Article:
Opened 3 years ago

Last modified 16 months ago

#11735 new task

Optimize coercionKind

Reported by: goldfire Owned by:
Priority: normal Milestone:
Component: Compiler Version: 7.10.3
Keywords: Cc: tdammers, goldfire
Operating System: Unknown/Multiple Architecture: Unknown/Multiple
Type of failure: Compile-time performance bug Test Case:
Blocked By: Blocking:
Related Tickets: #14683 #14975 #14737 Differential Rev(s): D4394 D4395
Wiki Page:

Description

Currently, the ForAllCo case of coercionKind does an inefficient one-variable substitution. This could be improved by looking for nested ForAllCos.

Furthermore, perhaps we don't need an in-scope set and the full substitution machinery here. The subst is simply propagating the update of a tyvar's kind. No structural changes at all. No need for smart coercion constructors or other processing. So if we're going to optimize this, it might be worth making a specialized version of subst_ty and subst_co that operate over a VarEnv Var instead of a full substitution.

Change History (87)

comment:1 Changed 3 years ago by goldfire

This originated from commentary on Phab:D2024, though you don't have to read that to understand this ticket.

comment:2 Changed 3 years ago by simonpj

see #11598, which is closely related.

comment:3 Changed 19 months ago by tdammers

Cc: tdammers added

comment:4 Changed 19 months ago by tdammers

This could be a useful building block, if not the solution, for #14683. Any concrete ideas / plans on how to implement this?

comment:5 Changed 19 months ago by simonpj

Let's just do this. Pretty easy. Roughly like the InstCo case. Here is an untested patch for coercionKind.

diff --git a/compiler/types/Coercion.hs b/compiler/types/Coercion.hs
index 3f83b09..daebf35 100644
--- a/compiler/types/Coercion.hs
+++ b/compiler/types/Coercion.hs
@@ -1707,17 +1707,13 @@ coercionKind co = go co
     go (Refl _ ty)          = Pair ty ty
     go (TyConAppCo _ tc cos)= mkTyConApp tc <$> (sequenceA $ map go cos)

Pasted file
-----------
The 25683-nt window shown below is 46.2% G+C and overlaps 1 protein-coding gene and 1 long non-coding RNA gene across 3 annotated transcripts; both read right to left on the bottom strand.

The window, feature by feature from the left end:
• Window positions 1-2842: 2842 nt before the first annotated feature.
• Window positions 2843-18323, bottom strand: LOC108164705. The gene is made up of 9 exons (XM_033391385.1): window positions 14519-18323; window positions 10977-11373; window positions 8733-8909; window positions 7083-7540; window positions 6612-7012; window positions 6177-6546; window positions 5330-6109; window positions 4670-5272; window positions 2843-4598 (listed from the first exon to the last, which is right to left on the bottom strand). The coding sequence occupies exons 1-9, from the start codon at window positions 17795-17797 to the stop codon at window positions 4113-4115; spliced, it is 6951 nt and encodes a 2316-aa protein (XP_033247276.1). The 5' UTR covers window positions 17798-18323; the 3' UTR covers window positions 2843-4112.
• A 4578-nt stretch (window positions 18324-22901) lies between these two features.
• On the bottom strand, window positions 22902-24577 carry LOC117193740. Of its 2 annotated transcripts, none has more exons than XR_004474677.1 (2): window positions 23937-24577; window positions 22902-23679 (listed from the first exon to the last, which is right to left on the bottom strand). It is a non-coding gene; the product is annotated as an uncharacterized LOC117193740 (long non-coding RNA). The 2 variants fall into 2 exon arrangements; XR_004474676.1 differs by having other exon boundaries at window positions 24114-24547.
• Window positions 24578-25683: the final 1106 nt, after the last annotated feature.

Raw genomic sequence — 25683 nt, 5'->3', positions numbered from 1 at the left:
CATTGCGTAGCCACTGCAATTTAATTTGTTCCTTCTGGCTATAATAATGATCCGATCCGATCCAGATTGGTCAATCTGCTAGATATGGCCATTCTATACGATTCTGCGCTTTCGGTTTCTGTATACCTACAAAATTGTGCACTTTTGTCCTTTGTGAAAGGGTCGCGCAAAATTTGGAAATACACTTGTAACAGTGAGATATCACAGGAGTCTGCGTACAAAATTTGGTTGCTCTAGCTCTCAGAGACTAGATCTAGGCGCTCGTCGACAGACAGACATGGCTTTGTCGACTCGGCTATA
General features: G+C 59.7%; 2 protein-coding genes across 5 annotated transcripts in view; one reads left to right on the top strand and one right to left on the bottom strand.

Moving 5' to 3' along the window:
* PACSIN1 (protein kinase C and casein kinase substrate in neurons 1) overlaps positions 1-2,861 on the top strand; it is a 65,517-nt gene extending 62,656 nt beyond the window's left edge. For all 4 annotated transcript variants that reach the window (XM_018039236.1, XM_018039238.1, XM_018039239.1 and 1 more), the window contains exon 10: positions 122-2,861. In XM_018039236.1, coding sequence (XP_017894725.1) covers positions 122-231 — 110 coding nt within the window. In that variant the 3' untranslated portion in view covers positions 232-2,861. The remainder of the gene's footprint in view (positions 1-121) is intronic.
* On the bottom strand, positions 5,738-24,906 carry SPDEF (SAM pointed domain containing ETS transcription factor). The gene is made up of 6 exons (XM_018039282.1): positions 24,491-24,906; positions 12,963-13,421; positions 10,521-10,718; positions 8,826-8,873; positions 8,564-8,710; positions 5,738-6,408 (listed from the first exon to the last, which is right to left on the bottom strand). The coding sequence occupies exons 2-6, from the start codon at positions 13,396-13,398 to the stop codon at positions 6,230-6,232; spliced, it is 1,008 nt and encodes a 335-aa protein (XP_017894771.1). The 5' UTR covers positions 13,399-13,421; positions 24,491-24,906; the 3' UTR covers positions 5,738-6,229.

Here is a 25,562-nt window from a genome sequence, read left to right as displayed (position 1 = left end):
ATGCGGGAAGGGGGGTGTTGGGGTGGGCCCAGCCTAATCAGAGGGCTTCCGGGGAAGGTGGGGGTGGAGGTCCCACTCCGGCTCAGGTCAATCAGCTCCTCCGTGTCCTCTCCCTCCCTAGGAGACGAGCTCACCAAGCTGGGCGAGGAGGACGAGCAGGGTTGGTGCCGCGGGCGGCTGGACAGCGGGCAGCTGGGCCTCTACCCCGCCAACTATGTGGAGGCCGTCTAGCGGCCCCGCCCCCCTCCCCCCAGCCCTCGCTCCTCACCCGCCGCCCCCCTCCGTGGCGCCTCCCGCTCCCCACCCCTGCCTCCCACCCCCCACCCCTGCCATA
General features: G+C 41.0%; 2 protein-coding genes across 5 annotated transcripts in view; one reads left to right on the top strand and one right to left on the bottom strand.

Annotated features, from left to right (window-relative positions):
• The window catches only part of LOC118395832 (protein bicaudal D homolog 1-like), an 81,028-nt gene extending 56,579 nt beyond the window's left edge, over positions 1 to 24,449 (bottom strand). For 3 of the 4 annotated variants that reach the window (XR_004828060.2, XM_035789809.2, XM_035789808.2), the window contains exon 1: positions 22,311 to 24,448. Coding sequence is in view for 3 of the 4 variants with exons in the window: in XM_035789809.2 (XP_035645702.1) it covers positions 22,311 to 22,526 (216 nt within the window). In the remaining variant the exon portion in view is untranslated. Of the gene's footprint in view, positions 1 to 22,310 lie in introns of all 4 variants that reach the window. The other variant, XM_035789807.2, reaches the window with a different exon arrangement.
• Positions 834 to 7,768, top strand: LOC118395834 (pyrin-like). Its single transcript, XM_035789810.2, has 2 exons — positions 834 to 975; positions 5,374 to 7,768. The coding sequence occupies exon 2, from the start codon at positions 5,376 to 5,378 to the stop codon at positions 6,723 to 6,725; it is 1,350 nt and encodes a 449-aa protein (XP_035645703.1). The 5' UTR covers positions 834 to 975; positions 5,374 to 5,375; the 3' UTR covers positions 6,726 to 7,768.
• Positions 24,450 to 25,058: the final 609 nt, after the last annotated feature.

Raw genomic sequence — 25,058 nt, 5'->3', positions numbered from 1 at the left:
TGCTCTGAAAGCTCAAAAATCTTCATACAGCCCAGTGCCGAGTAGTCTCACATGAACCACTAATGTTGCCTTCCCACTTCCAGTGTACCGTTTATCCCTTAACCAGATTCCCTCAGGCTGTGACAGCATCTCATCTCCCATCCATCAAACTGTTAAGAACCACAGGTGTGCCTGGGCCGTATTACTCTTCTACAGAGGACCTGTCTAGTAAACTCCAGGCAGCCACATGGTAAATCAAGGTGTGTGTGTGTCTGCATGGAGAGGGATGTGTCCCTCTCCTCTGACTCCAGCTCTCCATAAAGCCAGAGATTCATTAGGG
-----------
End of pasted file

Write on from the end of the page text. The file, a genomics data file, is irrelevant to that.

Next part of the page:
go (AppCo co1 co2)      = mkAppTy <$> go co1 <*> go co2
-    go (ForAllCo tv1 k_co co)
-      = let Pair _ k2          = go k_co
-            tv2                = setTyVarKind tv1 k2
-            Pair ty1 ty2       = go co
-            subst = zipTvSubst [tv1] [TyVarTy tv2 `mk_cast_ty` mkSymCo k_co]
-            ty2' = substTyAddInScope subst ty2 in
-            -- We need free vars of ty2 in scope to satisfy the invariant
-            -- from Note [The substitution invariant]
-            -- This is doing repeated substitutions and probably doesn't
-            -- need to, see #11735
-        mkInvForAllTy <$> Pair tv1 tv2 <*> Pair ty1 ty2'
+
+    go co@(ForAllCo tv1 k_co co1)
+       | isReflCo k_co            = mkInvForAllTy tv1 <$> go co1
+       | otherwise                = go_forall empty_subst co
+       where
+         empty_subst = mkEmptyTCvSubst (mkInScopeSet $ tyCoVarsOfCo co)
+
     go (FunCo _ co1 co2)    = mkFunTy <$> go co1 <*> go co2
     go (CoVarCo cv)         = coVarTypes cv
     go (HoleCo h)           = coVarTypes (coHoleCoVar h)
@@ -1769,10 +1765,16 @@ coercionKind co = go co
     go_app (InstCo co arg) args = go_app co (arg:args)
     go_app co              args = piResultTys <$> go co <*> (sequenceA $ map go args)
 
-    -- The real mkCastTy is too slow, and we can easily have nested ForAllCos.
-    mk_cast_ty :: Type -> Coercion -> Type
-    mk_cast_ty ty (Refl {}) = ty
-    mk_cast_ty ty co        = CastTy ty co
+    go_forall subst (ForAllCo tv1 k_co co)
+      = mkInvForAllTy <$> Pair tv1 tv2 <*> go_forall subst' co
+      where
+        Pair _ k2 = go k_co
+        tv2       = setTyVarKind tv1 (substTy subst k2)